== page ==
Follow the Leader: Teaching Leadership Skills One Activity At A Time


When it comes to being successful, most of us wouldn't automatically add "be a follower" to the list of traits of the most successful people in the world.

But often times, instead of creating environments that foster leadership skills, we instead instill traits that undermine a child's natural instinct to lead. While each of my children and grandchildren have their own unique personalities, each of them went through that stage of life when they were eager to be in charge. Not just toddler life when "I do it!" was their favorite phrase, but even as older kids when they wanted to show me that they could do the latest dance routine or how fast they could run. But all too often, teaching compliance and obedience has an undesired side effect of teaching children that only some of us should be leaders.

The truth is, leadership skills are important for all kinds of successes in life, from employment to relationships. And there is a general consensus that such skills are lacking among adults and young people, but not a lot of conversation about why that's the case. Whether you have youth and young adults in your home, classroom or youth group, you can invest in their futures by teaching them how to be leaders.

Give Them Responsibility

As a youth group leader, parent, teacher, or other authority figure, this can seem like a scary prospect. Are they ready for responsibility? Can they handle it? Give them something to be responsible for that will build their self-confidence, but don't make it something that's life-and-death. Take your teens' personal skills, strengths, and weaknesses into consideration, too. Here are some examples of responsibilities for teens.

  • * Running an errand for you, such as picking up something from the store. If they can't drive, you can drop them off to run the errand.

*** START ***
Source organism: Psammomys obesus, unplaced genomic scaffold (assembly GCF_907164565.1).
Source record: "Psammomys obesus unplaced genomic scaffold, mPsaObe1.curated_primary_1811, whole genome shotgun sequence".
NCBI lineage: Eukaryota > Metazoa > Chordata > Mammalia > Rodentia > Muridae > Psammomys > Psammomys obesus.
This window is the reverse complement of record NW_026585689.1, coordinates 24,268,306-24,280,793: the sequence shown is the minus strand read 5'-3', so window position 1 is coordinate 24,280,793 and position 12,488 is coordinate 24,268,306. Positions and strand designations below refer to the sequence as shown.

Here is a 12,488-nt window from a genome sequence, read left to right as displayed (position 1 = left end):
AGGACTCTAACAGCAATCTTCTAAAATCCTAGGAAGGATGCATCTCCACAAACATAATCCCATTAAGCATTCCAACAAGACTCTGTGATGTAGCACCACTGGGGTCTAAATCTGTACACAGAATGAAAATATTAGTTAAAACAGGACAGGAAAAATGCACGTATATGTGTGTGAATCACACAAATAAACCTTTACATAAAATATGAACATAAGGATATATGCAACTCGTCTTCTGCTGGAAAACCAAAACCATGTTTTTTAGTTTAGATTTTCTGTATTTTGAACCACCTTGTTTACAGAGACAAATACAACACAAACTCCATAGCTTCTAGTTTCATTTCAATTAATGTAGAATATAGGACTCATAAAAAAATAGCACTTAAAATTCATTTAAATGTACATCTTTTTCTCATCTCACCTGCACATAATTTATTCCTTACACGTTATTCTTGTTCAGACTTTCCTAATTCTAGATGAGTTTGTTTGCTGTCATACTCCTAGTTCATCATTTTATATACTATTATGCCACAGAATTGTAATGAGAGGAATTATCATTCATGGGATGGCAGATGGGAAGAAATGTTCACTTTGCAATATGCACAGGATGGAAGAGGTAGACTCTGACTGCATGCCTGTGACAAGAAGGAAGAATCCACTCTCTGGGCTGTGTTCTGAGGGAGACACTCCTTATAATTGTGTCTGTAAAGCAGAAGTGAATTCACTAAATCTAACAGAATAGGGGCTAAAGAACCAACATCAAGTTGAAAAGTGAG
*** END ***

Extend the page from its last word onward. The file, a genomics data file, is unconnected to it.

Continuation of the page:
• * Opening up a bank account.

  • * Let them lead a class or group.

  • * Household chores like laundry could be delegated to the young adults and teens in your home.

  • * Have them organize the set-up and clean-up of an event.


One of those ironies of good leadership is that being under leadership is often a great way to learn it. Youth and young adults would do well to work at least part time, thus learning responsibility and also learning what is involved in good leadership. Having a job is an important responsibility that can prepare young people to lead.

Consider jobs like camp counselor or babysitter, too. Those are both jobs that put young people in charge of others.


Are there leadership workshops available in your area? If not, see if you can hire a leadership consultant to come in and speak to your group. Maybe you can find someone to speak to your teen's class, or hold a seminar on your young adult's college campus. If there is a workshop available, take your youth group to the workshop, or sign your kids up.

Groups and Organizations

Organizations like Boy and Girl Scouts are also good ways for young adults and youth to learn leadership skills. Don't let the names "boy" and "girl" deter you - there are all kinds of opportunities in these organizations for youth and young adults. Other clubs and groups encourage leadership among members, too. Find out about what is offered in your community - even your local YMCA/YWCA might have some ideas or programs.